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Imagining Sustainable Electronics
Alice Courvoisier and Elena Koutsoumpeli

  • Monday 11 June 2018, 2.00PM to 5.00pm
  • Free admission
    Booking required
    Book tickets
  • The Lakehouse, Ron Cooke Hub, University of York (map|getting to campus)
  • Wheelchair accessible

Event details

Imagining technologies for a better future requires a deeper understanding of those currently available.

Join University of York scientists for an interactive workshop investigating a technology we are all reliant on, if not addicted to - mobile phones. Dismantle phones, inspect their component parts and discuss where the materials are sourced and where they end up at the end of the phone’s life. You’ll also learn about Fairphone’s sustainability policy. 

As the pace of innovation increases, we become surrounded by more and more electronic objects. Yet, as end users, we often know little about what they’re made of and do not always give thought as to what extent they shape, or are shaped, by society.

The second part of the event will involve a discussion of the wider social context in which mobile phone technology is embedded, interrogating how it affects various aspects of our lives. A phone’s handset is but the tip of an iceberg. Learn why technologies are much more than pieces of hardware and that becoming aware of their wide-ranging ramifications is key to designing for a better future.

Old phones (pre-smartphones) will be provided for dismantling, but if you have one you no longer use, please bring it along.

About the speakers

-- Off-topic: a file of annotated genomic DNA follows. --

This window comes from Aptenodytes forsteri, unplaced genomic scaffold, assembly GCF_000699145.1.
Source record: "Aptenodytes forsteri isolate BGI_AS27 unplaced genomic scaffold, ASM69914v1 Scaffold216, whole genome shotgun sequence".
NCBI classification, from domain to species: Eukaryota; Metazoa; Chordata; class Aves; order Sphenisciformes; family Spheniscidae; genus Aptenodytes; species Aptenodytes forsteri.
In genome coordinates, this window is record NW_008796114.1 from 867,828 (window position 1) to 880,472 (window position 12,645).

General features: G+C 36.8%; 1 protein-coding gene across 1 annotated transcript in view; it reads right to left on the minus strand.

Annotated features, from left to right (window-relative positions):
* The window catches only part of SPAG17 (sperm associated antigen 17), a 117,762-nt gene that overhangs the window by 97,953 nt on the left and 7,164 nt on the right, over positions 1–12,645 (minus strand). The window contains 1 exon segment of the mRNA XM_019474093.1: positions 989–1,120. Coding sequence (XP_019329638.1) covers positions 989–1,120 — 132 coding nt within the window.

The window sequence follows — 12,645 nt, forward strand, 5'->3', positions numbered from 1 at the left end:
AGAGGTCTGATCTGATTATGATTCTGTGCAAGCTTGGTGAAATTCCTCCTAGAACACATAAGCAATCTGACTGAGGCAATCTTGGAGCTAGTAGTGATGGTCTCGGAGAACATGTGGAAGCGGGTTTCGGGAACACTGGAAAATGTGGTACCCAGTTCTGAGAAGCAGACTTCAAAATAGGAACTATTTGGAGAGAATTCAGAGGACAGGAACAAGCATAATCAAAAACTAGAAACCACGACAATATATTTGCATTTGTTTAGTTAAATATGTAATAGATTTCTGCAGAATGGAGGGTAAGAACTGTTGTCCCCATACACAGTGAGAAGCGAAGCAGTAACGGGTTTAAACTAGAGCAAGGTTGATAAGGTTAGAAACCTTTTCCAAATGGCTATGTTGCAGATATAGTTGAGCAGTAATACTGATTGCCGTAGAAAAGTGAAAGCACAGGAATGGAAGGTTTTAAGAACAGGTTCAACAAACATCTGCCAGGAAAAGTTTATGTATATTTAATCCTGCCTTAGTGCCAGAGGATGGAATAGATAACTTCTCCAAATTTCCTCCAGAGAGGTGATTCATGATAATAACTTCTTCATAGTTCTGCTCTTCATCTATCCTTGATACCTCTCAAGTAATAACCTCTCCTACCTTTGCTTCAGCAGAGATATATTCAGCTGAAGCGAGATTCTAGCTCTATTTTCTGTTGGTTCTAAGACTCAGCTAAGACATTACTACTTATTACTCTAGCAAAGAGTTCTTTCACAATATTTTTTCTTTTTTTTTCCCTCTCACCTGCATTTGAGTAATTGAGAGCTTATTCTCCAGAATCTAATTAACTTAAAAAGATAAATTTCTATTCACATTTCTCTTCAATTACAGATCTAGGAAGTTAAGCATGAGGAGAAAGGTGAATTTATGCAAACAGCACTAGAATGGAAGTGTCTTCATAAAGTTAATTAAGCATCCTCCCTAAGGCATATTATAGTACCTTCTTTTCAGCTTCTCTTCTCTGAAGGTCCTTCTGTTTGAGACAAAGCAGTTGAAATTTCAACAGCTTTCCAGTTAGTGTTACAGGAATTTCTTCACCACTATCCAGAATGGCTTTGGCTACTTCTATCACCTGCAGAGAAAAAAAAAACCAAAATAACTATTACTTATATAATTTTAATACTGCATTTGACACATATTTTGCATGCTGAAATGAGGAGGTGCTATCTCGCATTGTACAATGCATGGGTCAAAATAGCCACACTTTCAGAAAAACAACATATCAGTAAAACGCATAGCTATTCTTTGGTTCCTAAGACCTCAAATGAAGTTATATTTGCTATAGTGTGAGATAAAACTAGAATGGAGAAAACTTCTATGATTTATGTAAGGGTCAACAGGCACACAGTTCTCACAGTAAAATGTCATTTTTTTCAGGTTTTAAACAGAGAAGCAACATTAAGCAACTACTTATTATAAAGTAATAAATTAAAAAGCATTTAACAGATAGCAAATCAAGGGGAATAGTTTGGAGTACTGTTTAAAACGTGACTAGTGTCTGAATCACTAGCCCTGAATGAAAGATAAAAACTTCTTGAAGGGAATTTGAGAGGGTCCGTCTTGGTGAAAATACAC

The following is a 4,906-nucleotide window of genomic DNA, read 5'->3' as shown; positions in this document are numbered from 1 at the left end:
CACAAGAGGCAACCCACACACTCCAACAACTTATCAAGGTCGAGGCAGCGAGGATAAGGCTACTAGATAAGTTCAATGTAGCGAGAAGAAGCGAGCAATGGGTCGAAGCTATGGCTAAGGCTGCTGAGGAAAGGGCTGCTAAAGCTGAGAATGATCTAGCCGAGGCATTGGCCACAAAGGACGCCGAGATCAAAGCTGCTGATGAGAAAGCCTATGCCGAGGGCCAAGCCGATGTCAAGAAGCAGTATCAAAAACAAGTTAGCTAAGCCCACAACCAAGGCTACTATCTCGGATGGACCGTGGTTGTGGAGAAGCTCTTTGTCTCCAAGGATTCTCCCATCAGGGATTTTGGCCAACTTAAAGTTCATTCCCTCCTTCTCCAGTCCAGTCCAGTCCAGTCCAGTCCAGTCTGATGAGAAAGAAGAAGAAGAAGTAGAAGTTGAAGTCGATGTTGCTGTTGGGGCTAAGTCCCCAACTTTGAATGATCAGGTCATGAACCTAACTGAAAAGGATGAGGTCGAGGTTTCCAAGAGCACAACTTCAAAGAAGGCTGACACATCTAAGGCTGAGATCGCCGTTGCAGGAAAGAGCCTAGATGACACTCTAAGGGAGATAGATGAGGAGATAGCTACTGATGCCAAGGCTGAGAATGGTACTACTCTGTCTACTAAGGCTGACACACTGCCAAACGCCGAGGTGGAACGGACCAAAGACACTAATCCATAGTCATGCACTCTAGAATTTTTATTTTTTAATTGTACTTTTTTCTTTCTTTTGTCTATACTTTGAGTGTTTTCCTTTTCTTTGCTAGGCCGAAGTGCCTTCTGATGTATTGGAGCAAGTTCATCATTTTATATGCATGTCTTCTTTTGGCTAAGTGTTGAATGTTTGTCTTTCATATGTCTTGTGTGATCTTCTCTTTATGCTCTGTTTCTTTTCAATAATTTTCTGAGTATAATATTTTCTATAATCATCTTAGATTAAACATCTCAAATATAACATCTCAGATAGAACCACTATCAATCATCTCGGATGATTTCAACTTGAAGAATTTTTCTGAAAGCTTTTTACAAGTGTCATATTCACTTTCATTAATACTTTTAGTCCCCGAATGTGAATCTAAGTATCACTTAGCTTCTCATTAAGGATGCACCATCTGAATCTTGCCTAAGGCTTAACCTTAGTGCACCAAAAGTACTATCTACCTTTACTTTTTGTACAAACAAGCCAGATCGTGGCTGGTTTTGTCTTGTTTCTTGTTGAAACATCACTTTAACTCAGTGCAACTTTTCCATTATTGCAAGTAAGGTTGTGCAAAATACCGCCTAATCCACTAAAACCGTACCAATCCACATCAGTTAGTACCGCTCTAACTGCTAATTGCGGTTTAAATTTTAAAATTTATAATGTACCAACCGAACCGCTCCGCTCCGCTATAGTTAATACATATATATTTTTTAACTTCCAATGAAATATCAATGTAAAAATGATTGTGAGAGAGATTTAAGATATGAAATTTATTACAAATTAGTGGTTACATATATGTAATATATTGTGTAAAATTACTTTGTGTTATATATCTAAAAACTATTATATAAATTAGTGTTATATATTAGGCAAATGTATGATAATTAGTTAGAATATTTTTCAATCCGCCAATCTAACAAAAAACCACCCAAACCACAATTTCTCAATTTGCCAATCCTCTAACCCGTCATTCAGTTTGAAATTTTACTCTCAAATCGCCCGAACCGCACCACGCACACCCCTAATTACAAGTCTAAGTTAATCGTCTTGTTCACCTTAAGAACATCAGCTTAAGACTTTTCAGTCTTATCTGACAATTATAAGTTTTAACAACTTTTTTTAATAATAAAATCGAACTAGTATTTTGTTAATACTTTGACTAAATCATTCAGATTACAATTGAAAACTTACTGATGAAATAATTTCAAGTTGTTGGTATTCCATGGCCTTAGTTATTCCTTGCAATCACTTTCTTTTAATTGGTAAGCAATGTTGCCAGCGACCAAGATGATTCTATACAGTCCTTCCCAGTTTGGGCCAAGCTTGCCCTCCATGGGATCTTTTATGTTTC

Dr Alice Courvoisier teaches Mathematics in the Department of Electronic Engineering at the University of York. Working with future engineers sparked her interest in ethics and in societal aspects of science and technology.

Dr Elena Koutsoumpeli is a researcher at the Department of Electronics, University of York. With a background in chemistry and environmental sciences, her research is focused on the development of sensor technologies for the detection of pathogens or environmental contaminants in water.

Currently, Elena is part of a transdisciplinary project, which through engagement with local communities and other stakeholders, aims to co-design appropriate technologies for monitoring drinking water quality in the remote South Pacific islands of Vanuatu. She enjoys public engagement, not only as a wonderful opportunity to share her enthusiasm about science, but also as a means of learning as well as receiving valuable input from citizens, which greatly enriches the scope and focus of her research.


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